MANILA – Considering only a few factors such as credit growth will not give the total picture of whether an economy is overheating or not.
This was stressed by Bangko Sentral ng Pilipinas (BSP) Governor Nestor Espenilla Jr. on Wednesday following rising concerns that the Philippine economy is starting to show signs of overheating.
In a WhatsApp message to reporters, the central bank chief said that “overheating happens when the present demands on the economy significantly exceeds its present capacity to provide.”
This is “easy to say but always hard to discern since our economy is complex, with many moving parts,” he said.
He said “the economic machine itself is constantly being improved through good investments” and is always “subjected to outside shocks” thus, “one cannot jump to a conclusion just by looking at one or two bits of information.”
Espenilla said BSP officials “have to strategically examine a whole lot of information to tell us how the overall economy is doing and, no less important, how should we respond if at all.”
He added: “I can tell you that BSP spends a lot of time understanding the economy at any given point of time, developing a dynamic game plan, and executing effectively. So the economy doesn’t overheat! And we do this systematically and regularly. Every six weeks.”
The central bank chief was referring to the regular assessment and rate-setting meet of the BSP’s policy-making Monetary Board (MB).
Espenilla said the Board had a two-stage evaluation process, Stage 1 of which involves the analytical assessment using data from the central bank’s Economic Research, Market Operations, as well as Supervision and Payments divisions.
He said the “Formal Management discussion, to firm up an evaluation and recommendation to the MB, takes about three hours.”
“But those three hours are backed up by hundreds of man-hours of focused research,”
Stage two of the rate setting meet is the MB meeting, which for this December has been set on December 13, the eighth meeting for this year.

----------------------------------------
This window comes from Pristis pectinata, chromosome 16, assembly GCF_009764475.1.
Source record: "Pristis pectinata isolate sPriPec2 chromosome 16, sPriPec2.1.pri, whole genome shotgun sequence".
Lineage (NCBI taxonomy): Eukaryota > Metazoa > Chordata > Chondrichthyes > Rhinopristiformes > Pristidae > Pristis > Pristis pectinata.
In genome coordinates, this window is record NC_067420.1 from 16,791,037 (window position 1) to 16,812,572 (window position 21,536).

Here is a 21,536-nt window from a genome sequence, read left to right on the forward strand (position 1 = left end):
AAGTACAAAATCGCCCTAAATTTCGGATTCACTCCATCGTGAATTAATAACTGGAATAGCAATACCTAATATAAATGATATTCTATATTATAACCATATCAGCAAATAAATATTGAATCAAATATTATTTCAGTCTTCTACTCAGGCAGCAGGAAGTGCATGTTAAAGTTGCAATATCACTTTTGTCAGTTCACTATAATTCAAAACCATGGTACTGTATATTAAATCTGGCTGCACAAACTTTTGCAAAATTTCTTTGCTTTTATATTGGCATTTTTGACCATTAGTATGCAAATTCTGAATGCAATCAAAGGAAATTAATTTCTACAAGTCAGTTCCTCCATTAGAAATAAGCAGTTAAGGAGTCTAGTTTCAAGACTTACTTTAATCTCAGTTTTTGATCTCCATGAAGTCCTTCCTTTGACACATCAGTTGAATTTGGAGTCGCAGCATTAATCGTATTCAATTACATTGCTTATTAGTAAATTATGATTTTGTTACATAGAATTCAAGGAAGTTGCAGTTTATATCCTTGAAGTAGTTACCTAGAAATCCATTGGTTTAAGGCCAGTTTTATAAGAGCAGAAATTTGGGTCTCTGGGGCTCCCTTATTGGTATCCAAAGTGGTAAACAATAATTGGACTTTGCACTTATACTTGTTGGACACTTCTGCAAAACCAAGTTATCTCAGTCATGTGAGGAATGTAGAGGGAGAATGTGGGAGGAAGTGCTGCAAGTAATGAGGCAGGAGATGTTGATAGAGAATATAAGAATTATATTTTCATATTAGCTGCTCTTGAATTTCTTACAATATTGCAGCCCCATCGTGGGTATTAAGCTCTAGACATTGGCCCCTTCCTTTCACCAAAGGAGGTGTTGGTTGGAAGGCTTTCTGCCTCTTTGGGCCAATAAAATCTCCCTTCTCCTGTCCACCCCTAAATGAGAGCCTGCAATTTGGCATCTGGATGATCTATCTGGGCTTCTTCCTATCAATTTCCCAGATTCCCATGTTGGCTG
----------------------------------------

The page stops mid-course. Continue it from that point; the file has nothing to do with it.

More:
Espenilla said the Board spends three hours for the stage 2 of the meeting proper to have an intense review of the Board’s rate decision.
“Don’t forget its (BSP’s) considerable supervisory powers over the banking and financial system to prevent imprudent and reckless behaviors in individual entities and sectors that lead to unsustainable risk build ups,” he said.
The central bank chief said these supervisory powers “grind on relentlessly.”
“As I say, it’s wrong to view the same way as 10 years ago how the financial system responds to risks and opportunities. It will be like looking at a child that never grows up or learns anything,” he pointed out.
Other measures involved “strategic long-term financial sector reforms” that cover the domestic capital markets, foreign exchange markets, payment systems, financial inclusion and literacy.
These measures, he said, are “all aimed at making our overall financial system function efficiently, resiliently, and responsibly.”
“BSP is very focused and determined in pursuing these important reforms,” he said.
The central bank chief ended his message with an analogy, likening the domestic economy to a race car.
He said monetary officials work hard “to run our economy competitively so it finishes a winner.”
“We are talking careful preparation, regular tune-ups and upgrades, skillful driving, and constant monitoring. The engine is expected to get hot along the way. That’s what running engines do, he said.
Espenilla, however, said that “there’s a huge difference between a hot engine and an overheated engine.
“If we don’t like hot engines, we should keep our car parked,” he added.